With all the round trips for the service invocation, the throughput and latency are not good. Naturally, the gateway vendors gradually developed an OAuth2 provider of their own and embedded it into the gateway so that the network trip between gateway and OAuth2 provider can be saved although the query to the OAuth2 component is still on.
Distributed API Gateway
With more and more services being developed, people started to realize that sending all requests through a monolithic gateway is not a good idea, especially as most gateways were built on top of Java EE technical stack. It allocates one thread per request and the stuck threads issue will occur if there is one bad service that responds very slowly. It causes the entire gateway to be stuck.
The solution for gateway vendors is to build smaller gateways so that they can have gateway instances per client or per service, or a group of clients and services.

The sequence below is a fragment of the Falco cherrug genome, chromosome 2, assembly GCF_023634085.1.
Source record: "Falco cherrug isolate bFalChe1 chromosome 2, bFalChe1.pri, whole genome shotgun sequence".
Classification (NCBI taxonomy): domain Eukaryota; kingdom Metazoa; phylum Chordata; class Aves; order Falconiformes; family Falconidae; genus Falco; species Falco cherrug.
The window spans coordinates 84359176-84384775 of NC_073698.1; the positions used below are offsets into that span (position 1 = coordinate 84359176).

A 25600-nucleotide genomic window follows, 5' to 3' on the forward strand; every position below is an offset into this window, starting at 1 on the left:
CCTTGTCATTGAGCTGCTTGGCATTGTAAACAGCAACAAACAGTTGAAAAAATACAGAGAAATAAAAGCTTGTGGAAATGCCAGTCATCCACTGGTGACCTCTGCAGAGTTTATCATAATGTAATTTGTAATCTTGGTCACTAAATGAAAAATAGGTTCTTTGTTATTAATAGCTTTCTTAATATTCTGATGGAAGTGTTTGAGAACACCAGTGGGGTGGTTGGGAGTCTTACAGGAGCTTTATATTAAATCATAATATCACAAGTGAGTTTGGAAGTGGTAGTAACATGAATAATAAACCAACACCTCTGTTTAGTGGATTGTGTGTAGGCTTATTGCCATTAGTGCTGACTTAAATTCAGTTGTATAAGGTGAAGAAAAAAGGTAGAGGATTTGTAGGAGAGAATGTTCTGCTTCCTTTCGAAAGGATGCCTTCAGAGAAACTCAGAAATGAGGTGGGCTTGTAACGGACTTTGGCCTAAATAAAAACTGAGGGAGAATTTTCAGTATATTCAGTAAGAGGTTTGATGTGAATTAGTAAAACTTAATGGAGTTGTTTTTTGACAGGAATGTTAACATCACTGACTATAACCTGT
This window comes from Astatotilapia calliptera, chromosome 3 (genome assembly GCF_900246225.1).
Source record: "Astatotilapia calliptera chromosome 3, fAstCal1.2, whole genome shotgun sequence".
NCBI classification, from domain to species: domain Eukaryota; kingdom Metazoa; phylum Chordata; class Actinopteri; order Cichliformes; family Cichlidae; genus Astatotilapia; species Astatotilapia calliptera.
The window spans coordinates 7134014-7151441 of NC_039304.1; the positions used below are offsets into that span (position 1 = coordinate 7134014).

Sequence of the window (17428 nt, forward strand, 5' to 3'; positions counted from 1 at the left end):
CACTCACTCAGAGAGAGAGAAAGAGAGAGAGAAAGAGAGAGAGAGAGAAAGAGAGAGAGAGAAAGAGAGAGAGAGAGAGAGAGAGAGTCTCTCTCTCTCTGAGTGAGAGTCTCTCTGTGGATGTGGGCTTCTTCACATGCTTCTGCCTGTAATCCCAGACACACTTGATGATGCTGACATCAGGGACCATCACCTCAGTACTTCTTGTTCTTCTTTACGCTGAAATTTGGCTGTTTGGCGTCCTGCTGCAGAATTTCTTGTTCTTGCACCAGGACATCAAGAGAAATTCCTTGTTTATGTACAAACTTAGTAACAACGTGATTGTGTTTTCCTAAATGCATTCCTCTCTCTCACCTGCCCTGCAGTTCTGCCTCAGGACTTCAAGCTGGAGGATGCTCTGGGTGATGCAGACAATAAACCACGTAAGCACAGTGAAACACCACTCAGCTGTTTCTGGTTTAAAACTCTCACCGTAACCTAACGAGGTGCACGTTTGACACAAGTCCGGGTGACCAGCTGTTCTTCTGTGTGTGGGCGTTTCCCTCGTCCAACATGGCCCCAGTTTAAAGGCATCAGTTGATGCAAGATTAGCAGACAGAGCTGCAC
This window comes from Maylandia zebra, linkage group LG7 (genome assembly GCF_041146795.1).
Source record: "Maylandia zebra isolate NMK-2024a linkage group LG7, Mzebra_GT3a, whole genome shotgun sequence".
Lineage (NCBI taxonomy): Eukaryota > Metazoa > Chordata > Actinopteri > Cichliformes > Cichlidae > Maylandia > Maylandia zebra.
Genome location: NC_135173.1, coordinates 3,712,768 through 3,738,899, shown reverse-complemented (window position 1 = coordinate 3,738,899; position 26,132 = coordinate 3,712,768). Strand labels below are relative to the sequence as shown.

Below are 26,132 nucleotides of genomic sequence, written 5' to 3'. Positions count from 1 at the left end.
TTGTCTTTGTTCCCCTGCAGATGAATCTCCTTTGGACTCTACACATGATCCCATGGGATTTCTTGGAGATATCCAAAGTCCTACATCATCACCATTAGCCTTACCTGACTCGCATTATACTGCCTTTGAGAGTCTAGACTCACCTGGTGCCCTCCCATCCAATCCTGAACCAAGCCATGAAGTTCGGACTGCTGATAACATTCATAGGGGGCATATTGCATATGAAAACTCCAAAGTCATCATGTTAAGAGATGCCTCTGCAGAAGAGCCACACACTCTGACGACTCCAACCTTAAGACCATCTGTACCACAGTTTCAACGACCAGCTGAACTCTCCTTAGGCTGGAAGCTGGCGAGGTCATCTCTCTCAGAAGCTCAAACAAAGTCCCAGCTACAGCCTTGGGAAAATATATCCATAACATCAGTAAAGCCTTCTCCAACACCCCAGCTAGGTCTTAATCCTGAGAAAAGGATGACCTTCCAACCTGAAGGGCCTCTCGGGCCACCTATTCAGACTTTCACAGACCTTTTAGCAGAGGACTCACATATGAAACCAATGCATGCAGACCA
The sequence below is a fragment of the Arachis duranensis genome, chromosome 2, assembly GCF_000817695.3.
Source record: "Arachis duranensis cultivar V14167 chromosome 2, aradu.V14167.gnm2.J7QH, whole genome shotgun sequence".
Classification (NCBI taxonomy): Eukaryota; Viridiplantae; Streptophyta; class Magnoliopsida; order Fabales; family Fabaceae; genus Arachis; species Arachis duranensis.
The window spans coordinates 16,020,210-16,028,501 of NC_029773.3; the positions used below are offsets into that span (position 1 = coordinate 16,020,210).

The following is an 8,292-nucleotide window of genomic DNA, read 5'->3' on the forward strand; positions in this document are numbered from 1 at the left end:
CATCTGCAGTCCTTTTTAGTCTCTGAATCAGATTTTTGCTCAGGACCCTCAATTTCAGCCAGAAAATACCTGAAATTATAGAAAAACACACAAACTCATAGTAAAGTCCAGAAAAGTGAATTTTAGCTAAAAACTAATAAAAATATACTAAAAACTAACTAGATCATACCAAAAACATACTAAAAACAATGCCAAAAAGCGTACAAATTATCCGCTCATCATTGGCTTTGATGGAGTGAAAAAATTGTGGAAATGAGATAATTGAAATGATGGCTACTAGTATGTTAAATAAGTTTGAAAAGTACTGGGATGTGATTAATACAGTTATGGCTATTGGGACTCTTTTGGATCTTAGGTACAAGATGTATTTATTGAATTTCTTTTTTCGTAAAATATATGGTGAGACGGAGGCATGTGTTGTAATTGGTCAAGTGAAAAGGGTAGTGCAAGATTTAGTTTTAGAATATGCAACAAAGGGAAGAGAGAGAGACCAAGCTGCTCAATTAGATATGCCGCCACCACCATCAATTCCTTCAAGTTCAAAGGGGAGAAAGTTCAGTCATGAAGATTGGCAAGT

The distributed gateway works for flattened web services or APIs, but they are not real microservices. Most APIs are still built on top of Java EE stack and implemented as monolithic at this stage. Once the monolithic is broken down to real microservices, there is service to service communication behind the gateway. The traditional gateway cannot address the service to service communication as most of the gateways are deployed on the DMZ to accept requests from the Internet. We cannot route the internal requests to the DMZ to address cross-cutting concerns like security. Also, the volume of the requests grows exponentially when the number of services increases. The traditional Java EE based gateways cannot handle the load anymore.